Your boss may not be as upfront or open to feedback as my brother, but wise leaders want to know when they’re missing something they should be seeing. Think about your boss’s temperament and his or her perception of you; this will give you insight into how to best proceed when you sense that they’re missing a crucial part of the picture. And how you push makes a huge difference. If you sense that a direct statement won’t be received well, consider asking several specific questions. Often, the best way to influence someone is by softly nudging them to recognize something on their own.

Pushing is especially necessary when time is of the essence; there are occasions when you and the organization simply cannot afford to let your boss “figure things out” the hard way. At those times, you need to speak up and seize the moment.

When to Press Pause

Leadership isn’t always about pushing forward; many times, it’s necessary to press pause. When you’re learning to lead up, think of yourself as an organizational meteorologist; you need to become skilled at reading the atmosphere of the office!

Reading the atmosphere means paying attention to both other people and yourself. It’s easier to pay attention to others. For example, if your boss is shouting when you come in first thing in the morning, that isn’t the wisest time to pop into the office and deliver bad news or push a new idea. Likewise, if the rest of the team seems to be on edge or going through a tough time, you need to be sensitive to how that may impact your boss’s response to your suggestions.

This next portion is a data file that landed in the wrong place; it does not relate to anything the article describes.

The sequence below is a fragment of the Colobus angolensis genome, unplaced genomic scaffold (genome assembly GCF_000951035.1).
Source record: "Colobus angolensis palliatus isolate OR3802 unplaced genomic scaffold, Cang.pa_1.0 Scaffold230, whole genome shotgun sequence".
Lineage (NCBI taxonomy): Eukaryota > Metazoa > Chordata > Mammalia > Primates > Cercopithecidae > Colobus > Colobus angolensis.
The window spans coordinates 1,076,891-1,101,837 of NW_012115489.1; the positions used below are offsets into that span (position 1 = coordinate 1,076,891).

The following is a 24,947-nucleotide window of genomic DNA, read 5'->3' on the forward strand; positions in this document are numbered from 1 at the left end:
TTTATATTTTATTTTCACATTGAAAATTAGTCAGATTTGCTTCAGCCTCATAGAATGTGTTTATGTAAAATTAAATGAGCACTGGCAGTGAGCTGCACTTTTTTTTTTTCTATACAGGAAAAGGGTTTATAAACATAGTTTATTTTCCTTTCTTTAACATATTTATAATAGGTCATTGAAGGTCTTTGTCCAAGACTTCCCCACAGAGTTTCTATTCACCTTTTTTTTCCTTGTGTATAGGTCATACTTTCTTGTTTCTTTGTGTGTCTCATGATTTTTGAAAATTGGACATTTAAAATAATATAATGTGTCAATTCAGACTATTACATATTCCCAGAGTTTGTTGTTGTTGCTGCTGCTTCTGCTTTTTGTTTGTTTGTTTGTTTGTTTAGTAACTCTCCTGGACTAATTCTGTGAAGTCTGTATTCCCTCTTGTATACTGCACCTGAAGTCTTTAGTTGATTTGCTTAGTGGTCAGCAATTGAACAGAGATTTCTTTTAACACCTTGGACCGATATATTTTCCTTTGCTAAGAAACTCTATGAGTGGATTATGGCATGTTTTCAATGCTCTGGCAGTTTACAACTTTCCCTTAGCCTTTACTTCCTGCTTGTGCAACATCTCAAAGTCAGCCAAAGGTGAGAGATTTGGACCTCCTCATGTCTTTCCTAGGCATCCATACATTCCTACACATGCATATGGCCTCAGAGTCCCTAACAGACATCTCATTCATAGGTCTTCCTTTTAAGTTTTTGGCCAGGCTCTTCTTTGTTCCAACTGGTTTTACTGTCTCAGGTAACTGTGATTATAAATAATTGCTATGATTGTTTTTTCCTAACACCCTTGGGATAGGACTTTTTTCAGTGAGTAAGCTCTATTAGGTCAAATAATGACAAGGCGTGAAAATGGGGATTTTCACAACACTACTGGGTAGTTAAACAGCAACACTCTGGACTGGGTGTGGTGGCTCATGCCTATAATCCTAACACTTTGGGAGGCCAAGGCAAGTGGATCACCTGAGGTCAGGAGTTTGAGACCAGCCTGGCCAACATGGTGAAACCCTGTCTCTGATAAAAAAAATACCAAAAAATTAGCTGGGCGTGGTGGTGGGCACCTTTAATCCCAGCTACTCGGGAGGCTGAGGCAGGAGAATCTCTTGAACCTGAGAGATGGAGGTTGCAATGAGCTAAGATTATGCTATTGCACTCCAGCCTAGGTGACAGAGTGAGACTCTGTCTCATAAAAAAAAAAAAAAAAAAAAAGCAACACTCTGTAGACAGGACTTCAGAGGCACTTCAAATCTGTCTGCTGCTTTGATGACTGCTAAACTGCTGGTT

But really, the most important person you need to read is yourself. When you’re thinking about leading up but aren’t sure if the timing is right, ask yourself these questions about your motives:

·      Will this benefit everyone, or just me?

·      Is my goal to communicate with my leader, or to coerce my leader into seeing things my way?

·      Do I have “skin in the game,” or does my leader bear all the risk?

·      Is the timing really right, or is it just right for me?

·      Am I asking too much?

If the answers to your questions point toward you, then it’s a wise idea to hit the pause button and re-examine things. Take some time to regroup, to make sure your suggestion creates a win for your boss and the organization.


Leading up can seem like a big challenge, but it is possible. By examining yourself, your boss, and the timing, you can often discover a way to make a positive influence. Every organization needs people who are willing to use their influence and lead up when necessary. No leader, at any level, wants to be the poor soul who opens the door to face a monster – especially when someone could have warned them about what was on the other side! Don’t be afraid to speak up and speak out when necessary. Just make sure you’ve taken the time to assess whether you need to push forward or press pause.